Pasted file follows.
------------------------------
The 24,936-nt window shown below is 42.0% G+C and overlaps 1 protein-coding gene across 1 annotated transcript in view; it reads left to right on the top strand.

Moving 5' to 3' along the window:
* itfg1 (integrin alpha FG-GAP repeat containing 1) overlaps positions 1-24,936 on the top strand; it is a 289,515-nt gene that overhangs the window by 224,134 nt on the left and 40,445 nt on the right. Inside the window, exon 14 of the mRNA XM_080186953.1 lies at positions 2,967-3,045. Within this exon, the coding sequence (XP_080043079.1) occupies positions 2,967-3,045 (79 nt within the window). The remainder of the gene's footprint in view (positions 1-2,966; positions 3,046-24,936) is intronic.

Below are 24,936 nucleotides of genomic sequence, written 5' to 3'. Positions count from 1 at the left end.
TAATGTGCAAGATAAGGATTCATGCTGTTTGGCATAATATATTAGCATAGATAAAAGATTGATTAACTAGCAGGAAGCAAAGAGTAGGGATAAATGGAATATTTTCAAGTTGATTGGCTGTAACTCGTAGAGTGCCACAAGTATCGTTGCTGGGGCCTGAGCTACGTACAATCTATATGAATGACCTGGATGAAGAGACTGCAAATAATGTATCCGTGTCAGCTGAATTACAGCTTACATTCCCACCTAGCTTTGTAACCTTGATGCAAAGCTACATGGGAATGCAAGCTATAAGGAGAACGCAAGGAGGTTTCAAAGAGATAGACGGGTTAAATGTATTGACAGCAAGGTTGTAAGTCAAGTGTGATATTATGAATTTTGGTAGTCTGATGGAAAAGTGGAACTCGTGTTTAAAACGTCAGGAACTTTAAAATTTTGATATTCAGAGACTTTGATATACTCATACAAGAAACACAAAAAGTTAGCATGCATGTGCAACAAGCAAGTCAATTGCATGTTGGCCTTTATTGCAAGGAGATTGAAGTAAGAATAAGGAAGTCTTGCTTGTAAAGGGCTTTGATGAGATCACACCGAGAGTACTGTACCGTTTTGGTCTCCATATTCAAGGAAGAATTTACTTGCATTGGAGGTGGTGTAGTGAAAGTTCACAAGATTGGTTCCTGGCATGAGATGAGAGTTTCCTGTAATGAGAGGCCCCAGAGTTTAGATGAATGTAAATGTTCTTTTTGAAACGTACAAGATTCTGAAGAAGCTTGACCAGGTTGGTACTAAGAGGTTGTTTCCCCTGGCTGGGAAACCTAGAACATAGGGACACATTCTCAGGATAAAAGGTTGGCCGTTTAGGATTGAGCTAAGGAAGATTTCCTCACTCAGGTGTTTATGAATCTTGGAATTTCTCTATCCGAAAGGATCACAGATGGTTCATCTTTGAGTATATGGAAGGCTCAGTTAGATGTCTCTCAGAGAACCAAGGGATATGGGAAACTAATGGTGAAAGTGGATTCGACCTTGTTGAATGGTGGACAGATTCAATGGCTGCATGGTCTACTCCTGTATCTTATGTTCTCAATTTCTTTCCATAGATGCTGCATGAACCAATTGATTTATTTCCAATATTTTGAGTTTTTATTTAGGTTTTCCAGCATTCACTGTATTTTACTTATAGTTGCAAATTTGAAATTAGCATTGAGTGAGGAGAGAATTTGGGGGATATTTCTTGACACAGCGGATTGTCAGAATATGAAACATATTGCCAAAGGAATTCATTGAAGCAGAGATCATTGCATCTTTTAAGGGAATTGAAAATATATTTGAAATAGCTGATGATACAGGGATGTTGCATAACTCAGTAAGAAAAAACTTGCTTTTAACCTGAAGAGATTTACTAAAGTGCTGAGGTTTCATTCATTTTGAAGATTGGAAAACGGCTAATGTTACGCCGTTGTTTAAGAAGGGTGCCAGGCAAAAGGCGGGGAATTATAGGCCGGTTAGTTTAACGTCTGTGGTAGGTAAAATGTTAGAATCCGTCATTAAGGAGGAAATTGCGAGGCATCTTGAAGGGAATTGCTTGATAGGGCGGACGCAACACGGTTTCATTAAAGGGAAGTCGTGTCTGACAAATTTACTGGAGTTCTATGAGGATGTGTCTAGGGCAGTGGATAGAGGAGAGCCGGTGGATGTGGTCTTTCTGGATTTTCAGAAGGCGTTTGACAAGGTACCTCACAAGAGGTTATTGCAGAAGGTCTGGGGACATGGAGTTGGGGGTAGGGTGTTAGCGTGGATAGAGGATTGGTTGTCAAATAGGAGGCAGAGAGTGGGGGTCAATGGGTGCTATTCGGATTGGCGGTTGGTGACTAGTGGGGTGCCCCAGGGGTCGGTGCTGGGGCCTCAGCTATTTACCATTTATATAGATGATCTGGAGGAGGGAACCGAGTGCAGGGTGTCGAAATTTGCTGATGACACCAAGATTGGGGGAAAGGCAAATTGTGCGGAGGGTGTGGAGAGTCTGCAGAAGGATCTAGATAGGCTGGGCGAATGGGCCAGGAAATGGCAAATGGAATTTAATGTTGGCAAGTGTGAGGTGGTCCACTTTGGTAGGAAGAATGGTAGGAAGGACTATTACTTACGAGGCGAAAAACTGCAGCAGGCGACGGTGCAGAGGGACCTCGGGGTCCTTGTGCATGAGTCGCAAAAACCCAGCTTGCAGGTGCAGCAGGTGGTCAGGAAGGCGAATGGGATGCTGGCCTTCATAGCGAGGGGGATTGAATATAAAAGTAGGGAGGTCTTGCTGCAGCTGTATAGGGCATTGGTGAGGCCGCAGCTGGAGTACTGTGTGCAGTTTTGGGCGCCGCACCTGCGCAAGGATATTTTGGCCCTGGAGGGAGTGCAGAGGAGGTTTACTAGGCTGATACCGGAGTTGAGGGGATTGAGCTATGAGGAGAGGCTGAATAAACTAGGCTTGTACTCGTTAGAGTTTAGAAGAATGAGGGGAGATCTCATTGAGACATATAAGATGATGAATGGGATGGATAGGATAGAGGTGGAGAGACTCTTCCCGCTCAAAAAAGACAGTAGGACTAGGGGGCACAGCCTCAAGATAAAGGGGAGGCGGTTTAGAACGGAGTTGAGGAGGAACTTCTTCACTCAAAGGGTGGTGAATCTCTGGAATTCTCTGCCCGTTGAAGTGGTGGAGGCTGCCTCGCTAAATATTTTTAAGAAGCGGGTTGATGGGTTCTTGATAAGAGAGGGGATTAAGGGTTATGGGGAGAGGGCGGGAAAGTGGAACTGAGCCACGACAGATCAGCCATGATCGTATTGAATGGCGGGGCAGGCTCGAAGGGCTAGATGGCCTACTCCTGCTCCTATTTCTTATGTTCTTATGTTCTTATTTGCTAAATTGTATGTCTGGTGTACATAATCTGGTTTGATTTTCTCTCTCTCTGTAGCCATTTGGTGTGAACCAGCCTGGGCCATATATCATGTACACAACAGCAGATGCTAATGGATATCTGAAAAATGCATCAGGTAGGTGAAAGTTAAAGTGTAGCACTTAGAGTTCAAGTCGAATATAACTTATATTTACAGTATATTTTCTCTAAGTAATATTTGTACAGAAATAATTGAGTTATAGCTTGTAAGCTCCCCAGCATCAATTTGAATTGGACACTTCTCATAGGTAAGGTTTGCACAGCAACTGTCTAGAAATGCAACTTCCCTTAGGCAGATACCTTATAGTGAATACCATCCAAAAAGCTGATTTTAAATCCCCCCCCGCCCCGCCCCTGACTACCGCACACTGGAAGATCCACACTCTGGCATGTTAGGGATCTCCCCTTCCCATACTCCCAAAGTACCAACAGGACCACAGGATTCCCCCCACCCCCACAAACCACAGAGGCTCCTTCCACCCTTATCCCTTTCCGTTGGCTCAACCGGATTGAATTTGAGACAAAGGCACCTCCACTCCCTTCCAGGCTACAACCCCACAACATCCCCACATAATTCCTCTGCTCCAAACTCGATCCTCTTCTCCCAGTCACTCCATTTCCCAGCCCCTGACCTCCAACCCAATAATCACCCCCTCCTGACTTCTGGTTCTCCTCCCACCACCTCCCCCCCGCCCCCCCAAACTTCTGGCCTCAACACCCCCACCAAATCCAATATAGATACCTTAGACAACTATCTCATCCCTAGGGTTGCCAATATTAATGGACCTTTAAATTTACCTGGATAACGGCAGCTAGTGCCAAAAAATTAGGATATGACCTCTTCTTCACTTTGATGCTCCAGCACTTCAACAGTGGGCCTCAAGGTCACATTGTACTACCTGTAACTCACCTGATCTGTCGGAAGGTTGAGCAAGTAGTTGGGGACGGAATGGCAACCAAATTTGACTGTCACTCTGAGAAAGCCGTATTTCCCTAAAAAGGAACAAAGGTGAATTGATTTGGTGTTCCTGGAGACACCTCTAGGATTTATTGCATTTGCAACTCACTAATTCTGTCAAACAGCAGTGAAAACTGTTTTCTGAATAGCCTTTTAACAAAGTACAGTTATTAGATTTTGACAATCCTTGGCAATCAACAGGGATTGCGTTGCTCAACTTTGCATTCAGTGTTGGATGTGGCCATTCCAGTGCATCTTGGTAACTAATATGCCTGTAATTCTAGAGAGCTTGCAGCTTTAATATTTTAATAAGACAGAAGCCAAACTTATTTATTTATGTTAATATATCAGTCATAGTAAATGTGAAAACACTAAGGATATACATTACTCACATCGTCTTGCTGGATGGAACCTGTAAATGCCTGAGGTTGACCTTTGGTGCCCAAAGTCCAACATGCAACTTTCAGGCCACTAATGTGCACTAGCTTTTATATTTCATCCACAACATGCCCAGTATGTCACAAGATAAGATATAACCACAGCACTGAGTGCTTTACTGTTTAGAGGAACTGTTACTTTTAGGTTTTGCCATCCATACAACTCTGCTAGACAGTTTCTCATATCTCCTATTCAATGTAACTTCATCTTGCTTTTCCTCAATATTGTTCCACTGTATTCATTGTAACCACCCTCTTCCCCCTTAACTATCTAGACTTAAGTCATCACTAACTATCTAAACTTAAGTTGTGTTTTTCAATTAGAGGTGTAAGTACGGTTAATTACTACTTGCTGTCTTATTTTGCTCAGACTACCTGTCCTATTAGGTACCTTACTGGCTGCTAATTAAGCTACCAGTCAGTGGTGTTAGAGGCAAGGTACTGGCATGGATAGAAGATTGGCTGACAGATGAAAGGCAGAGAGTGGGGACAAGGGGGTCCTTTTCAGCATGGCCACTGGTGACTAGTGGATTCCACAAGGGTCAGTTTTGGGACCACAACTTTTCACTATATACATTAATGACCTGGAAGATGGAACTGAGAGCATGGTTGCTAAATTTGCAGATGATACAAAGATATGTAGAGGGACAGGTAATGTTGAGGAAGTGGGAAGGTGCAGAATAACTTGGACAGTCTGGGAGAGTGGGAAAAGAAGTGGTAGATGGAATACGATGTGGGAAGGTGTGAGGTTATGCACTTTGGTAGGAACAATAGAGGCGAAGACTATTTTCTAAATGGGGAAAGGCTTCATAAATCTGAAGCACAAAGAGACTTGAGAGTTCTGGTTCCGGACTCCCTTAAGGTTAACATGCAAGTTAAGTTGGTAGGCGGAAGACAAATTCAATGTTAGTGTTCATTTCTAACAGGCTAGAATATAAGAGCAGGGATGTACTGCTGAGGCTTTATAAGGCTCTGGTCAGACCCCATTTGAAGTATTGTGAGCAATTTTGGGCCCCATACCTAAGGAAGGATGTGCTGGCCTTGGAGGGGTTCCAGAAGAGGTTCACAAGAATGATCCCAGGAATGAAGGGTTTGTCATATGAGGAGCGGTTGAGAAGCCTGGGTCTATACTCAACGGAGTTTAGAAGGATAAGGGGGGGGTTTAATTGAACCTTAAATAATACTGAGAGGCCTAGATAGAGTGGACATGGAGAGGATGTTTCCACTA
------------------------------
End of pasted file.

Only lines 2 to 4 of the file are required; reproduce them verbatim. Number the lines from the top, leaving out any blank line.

Moving 5' to 3' along the window:
* itfg1 (integrin alpha FG-GAP repeat containing 1) overlaps positions 1-24,936 on the top strand; it is a 289,515-nt gene that overhangs the window by 224,134 nt on the left and 40,445 nt on the right. Inside the window, exon 14 of the mRNA XM_080186953.1 lies at positions 2,967-3,045. Within this exon, the coding sequence (XP_080043079.1) occupies positions 2,967-3,045 (79 nt within the window). The remainder of the gene's footprint in view (positions 1-2,966; positions 3,046-24,936) is intronic.

Below are 24,936 nucleotides of genomic sequence, written 5' to 3'. Positions count from 1 at the left end.